Sherwood and his four kidneys celebrate with cake

December 18, 2010 • Local News

Every Monday, Wednesday and Friday for the past two and a half decades, Thomas Sherwood has put a needle in his upper right arm and slept for four hours while a kidney dialysis machine pumps clean blood into his veins. This Friday, he woke up from his session to a party being thrown in his honor.

The Southeastern New Mexico Kidney Center celebrated Sherwood’s 27th year of receiving dialysis at the Roswell station operated by Fresenius Medical Care. The 55-year -old was feted with chocolate cake and non-alcoholic drinks, plus a plaque and a gold medal, in the office lobby.

“I was totally shocked,” Sherwood said, who was all smiles.

The manager of the care center, [auth] Fidelia Montanez, said that each day is a cause for celebration for people whose kidneys have failed, and that the center tries to celebrate each patient who has had more than 25 years of dialysis.

Sherwood’s anniversary is extraordinary, she said, given the longevity of his treatment for his end-stage renal disease.

“It proves that patients can live a long life,” Montanez said. “We’re very proud to have him because he’s been an excellent patient.”

Sherwood, who was born and raised in Dexter, first became sick in 1977. The doctors in Dexter initially misdiagnosed him as a diabetic. It was only until he sought out a specialist in Roswell that he discovered he had rheumatic fever, which eventually affected his kidneys.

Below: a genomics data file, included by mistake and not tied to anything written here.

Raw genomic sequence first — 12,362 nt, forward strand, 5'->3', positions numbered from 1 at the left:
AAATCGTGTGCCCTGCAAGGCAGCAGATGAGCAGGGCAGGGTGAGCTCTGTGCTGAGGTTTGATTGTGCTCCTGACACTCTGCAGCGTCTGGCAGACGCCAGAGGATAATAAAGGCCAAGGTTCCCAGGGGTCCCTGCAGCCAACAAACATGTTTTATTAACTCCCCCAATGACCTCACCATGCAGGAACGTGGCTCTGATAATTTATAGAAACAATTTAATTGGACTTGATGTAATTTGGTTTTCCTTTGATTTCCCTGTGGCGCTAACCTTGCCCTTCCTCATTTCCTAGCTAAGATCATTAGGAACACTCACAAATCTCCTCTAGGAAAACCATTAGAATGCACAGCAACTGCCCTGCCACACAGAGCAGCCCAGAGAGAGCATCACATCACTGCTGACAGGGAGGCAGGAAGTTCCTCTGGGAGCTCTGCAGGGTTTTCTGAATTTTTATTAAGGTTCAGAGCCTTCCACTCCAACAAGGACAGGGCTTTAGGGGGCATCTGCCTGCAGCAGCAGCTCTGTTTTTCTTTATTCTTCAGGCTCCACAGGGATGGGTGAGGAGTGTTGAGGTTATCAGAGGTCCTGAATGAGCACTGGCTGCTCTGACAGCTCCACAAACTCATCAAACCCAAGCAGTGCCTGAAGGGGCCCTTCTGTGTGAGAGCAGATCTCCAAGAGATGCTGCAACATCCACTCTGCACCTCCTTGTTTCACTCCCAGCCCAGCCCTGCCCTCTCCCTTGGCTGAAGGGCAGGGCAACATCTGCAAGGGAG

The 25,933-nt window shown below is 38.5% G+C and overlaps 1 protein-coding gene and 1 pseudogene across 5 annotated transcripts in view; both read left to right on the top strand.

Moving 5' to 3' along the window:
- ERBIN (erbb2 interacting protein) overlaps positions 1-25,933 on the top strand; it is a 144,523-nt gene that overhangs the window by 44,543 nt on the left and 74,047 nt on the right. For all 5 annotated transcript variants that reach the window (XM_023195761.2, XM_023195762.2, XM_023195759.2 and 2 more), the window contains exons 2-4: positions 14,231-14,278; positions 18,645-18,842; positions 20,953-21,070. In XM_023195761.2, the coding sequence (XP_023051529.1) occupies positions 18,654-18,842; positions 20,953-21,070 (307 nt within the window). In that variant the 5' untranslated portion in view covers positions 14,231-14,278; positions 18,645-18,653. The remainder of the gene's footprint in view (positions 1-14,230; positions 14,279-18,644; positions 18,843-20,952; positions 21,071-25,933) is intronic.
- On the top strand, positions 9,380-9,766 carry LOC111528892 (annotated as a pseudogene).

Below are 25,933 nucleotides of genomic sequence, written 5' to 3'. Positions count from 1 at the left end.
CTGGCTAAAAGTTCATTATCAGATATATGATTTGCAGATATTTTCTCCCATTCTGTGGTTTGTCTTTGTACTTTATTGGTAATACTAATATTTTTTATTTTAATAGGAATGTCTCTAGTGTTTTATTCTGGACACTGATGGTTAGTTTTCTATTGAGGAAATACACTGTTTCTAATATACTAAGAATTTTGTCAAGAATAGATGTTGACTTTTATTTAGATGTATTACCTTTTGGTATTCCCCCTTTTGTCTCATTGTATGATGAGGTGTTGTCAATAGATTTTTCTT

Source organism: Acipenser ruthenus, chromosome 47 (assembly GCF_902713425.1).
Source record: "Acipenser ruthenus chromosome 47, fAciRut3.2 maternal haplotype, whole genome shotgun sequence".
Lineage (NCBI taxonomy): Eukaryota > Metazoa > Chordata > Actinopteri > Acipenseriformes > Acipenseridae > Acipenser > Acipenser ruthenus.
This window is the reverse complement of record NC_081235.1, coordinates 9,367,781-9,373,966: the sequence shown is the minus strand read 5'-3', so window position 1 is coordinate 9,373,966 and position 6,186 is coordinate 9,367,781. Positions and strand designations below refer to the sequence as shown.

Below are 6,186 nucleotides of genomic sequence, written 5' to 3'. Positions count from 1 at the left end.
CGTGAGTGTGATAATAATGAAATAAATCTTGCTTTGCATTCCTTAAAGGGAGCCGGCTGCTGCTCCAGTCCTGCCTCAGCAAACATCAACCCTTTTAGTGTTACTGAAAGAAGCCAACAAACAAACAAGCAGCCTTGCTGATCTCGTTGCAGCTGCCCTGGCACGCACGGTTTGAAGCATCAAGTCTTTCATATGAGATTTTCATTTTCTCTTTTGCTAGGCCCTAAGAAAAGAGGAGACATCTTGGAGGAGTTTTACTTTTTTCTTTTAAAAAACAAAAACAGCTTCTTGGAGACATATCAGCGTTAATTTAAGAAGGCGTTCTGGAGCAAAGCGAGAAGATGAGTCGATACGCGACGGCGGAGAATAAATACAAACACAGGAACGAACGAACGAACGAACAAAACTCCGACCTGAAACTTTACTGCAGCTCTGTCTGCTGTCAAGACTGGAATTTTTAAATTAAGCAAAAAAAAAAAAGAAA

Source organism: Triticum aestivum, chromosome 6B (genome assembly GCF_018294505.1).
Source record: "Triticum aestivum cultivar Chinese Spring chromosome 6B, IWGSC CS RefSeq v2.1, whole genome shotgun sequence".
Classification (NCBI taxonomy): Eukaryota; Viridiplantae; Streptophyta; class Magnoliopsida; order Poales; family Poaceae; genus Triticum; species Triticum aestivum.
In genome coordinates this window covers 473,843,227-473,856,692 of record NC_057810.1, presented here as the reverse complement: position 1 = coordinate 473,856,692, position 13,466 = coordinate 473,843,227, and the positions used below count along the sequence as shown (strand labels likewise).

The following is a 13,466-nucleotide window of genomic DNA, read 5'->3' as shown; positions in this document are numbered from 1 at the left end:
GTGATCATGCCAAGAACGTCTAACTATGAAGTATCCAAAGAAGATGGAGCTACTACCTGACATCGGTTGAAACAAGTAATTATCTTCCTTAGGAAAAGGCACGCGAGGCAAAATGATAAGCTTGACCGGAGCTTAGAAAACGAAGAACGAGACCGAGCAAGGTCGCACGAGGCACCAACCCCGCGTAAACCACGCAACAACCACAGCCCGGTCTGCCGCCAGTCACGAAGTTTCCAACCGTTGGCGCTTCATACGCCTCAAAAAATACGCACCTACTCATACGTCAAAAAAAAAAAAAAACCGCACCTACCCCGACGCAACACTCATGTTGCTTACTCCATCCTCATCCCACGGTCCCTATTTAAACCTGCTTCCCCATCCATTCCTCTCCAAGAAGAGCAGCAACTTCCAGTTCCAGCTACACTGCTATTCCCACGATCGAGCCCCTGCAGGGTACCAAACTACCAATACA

The former farmer has had two kidney transplants since then. He currently has four kidneys in his body: two of his own, one from his older brother and the other from a deceased organ donor. The two donor kidneys are located on the front side of his body, just above the hip bone and below his appendix. None of the kidneys are fully functioning.

He was on a transplant list for a hospital in Albuquerque, and recently received two phone calls telling him there was a kidney there waiting for him for renal transplantation. But since the city is about three hours away from Roswell, he couldn’t make it in time. A donated kidney is only good, or “live,” for four hours after it has been removed from the donor.

“It makes it kind of hard when we live here and it’s 200 miles away,” Sherwood said, “So I went ahead and took myself off the list.”

Sherwood manages his health condition by adhering to the dialysis treatment and a strict diet, according to the doctors at the kidney center. Dialysis, which is performed through an artificial kidney machine which is a plastic cylindrical container a foot long, removes toxins from the blood that a functioning kidney would filter out naturally.

“I hope we get to celebrate 30,” Sherwood said.

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